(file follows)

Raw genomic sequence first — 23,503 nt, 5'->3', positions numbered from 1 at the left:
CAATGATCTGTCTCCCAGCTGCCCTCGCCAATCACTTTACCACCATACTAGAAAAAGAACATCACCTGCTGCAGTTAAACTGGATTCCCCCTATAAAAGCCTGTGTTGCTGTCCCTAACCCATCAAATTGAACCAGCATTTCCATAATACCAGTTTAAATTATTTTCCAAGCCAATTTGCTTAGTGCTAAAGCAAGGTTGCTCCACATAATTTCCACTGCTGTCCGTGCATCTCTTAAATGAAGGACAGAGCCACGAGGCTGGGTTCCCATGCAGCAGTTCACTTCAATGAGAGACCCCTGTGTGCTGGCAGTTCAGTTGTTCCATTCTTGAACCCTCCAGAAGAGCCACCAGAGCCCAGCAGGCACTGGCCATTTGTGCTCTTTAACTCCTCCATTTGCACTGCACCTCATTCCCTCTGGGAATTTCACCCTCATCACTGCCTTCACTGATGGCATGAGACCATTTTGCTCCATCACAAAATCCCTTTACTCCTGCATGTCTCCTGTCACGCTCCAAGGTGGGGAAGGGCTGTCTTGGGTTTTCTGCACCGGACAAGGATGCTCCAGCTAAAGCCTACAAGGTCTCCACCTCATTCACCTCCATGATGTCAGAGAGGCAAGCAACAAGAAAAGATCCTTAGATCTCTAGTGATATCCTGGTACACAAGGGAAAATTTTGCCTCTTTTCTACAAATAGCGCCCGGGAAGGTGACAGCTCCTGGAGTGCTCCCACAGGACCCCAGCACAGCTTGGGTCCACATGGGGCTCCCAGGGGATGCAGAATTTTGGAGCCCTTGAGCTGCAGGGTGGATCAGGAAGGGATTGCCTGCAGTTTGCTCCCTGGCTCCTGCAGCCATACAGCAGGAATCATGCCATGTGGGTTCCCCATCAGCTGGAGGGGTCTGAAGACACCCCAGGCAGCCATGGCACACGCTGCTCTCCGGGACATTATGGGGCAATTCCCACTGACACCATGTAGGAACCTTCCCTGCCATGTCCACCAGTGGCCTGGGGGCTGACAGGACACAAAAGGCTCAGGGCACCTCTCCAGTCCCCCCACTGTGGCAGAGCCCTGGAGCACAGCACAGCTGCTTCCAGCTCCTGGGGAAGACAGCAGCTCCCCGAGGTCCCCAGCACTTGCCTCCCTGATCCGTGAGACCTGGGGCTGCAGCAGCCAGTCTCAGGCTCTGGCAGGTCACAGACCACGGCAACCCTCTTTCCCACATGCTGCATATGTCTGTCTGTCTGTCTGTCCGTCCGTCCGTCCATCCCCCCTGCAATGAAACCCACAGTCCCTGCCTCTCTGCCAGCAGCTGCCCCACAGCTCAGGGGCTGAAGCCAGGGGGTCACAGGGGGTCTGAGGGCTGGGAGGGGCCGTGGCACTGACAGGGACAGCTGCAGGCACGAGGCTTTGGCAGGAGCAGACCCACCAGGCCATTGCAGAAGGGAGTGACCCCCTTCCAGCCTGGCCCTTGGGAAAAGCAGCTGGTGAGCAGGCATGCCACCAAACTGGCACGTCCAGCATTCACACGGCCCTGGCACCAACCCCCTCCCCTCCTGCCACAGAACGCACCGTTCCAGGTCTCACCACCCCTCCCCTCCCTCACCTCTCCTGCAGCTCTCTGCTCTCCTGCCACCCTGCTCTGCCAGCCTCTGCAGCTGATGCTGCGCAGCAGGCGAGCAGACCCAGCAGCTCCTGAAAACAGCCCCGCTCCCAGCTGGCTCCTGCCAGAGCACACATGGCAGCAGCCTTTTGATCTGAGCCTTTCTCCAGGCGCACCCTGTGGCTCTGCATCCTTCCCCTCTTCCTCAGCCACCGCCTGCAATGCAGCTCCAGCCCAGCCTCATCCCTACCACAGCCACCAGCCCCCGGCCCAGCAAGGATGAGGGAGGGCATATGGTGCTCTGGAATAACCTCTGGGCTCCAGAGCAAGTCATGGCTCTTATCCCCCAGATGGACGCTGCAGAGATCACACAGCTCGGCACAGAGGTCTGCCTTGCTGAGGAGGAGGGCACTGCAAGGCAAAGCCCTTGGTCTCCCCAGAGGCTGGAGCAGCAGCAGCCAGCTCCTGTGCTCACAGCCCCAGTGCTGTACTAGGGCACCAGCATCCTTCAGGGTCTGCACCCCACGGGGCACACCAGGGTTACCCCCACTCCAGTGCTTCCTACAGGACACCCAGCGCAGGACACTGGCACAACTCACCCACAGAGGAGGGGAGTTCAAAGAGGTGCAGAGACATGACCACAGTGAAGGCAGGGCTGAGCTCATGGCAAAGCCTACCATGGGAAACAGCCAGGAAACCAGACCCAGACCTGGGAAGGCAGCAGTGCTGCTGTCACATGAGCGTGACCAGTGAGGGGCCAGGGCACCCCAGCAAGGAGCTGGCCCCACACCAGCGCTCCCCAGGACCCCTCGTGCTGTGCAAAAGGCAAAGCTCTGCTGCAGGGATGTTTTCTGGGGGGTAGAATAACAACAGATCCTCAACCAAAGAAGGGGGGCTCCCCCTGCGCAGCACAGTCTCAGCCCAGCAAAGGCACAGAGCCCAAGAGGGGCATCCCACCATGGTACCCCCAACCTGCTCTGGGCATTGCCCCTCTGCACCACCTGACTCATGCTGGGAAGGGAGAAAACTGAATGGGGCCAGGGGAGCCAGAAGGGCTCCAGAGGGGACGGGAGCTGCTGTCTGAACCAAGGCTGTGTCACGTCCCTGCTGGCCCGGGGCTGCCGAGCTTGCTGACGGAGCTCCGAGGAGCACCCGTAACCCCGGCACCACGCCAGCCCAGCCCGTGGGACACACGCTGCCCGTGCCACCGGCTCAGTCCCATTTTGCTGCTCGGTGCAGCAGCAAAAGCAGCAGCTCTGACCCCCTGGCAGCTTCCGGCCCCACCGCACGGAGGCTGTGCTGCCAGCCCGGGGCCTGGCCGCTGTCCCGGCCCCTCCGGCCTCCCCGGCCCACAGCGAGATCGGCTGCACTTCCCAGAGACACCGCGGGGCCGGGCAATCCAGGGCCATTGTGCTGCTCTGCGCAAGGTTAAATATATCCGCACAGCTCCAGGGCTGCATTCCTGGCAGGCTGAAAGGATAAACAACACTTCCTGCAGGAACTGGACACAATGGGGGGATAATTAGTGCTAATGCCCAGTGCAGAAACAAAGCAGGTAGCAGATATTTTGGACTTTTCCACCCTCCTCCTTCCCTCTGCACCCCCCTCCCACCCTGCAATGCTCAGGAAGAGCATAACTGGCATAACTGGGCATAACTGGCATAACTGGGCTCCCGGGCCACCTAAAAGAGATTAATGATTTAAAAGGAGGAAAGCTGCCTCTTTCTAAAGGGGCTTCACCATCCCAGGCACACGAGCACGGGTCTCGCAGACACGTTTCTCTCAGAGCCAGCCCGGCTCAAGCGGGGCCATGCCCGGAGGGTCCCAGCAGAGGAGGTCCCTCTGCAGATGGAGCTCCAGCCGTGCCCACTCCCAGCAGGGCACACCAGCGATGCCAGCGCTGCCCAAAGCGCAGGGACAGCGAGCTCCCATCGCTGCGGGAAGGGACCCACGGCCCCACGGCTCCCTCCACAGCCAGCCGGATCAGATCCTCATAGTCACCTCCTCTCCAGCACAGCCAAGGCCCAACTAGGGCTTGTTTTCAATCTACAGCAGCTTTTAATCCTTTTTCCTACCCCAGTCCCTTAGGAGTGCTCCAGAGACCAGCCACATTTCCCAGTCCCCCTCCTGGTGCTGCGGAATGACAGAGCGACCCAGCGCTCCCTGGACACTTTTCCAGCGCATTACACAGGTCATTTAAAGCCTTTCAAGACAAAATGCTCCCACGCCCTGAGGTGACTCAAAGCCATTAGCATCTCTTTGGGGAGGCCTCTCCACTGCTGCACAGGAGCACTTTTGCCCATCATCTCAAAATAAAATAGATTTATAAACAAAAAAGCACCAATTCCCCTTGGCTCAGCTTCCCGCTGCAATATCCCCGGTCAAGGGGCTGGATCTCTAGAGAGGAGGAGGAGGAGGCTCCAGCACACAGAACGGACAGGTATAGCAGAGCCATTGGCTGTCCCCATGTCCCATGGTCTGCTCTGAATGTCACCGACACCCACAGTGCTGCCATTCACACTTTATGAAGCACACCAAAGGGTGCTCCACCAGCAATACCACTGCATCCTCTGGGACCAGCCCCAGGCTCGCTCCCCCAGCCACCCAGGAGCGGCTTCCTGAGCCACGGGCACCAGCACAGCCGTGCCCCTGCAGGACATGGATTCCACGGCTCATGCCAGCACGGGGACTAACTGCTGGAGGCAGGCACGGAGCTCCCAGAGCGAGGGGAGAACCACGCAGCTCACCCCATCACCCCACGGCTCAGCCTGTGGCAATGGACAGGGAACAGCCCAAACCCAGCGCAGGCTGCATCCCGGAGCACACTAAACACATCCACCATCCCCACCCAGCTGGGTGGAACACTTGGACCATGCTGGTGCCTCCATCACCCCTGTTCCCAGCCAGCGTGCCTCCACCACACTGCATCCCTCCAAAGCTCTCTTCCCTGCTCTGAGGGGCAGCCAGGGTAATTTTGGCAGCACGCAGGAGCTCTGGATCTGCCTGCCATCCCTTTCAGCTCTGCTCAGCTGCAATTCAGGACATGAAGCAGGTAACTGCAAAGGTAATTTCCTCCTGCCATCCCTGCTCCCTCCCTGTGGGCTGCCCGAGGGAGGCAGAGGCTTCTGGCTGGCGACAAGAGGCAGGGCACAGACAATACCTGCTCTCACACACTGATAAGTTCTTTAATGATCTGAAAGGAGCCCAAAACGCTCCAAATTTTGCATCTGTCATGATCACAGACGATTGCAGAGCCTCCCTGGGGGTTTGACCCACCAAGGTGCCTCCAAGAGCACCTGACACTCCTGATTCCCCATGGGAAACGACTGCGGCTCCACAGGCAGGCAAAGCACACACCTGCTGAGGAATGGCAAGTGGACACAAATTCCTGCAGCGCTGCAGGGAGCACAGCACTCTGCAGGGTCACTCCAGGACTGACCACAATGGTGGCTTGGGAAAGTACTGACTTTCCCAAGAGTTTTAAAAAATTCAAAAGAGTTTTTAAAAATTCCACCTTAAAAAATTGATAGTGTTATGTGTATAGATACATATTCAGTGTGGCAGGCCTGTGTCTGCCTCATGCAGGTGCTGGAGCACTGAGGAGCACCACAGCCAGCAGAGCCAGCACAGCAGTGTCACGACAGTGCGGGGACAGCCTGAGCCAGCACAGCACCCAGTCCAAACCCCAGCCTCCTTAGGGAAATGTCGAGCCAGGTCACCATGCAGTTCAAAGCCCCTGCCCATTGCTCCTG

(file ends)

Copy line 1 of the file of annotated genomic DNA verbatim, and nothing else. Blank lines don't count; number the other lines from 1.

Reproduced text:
Raw genomic sequence first — 23,503 nt, 5'->3', positions numbered from 1 at the left: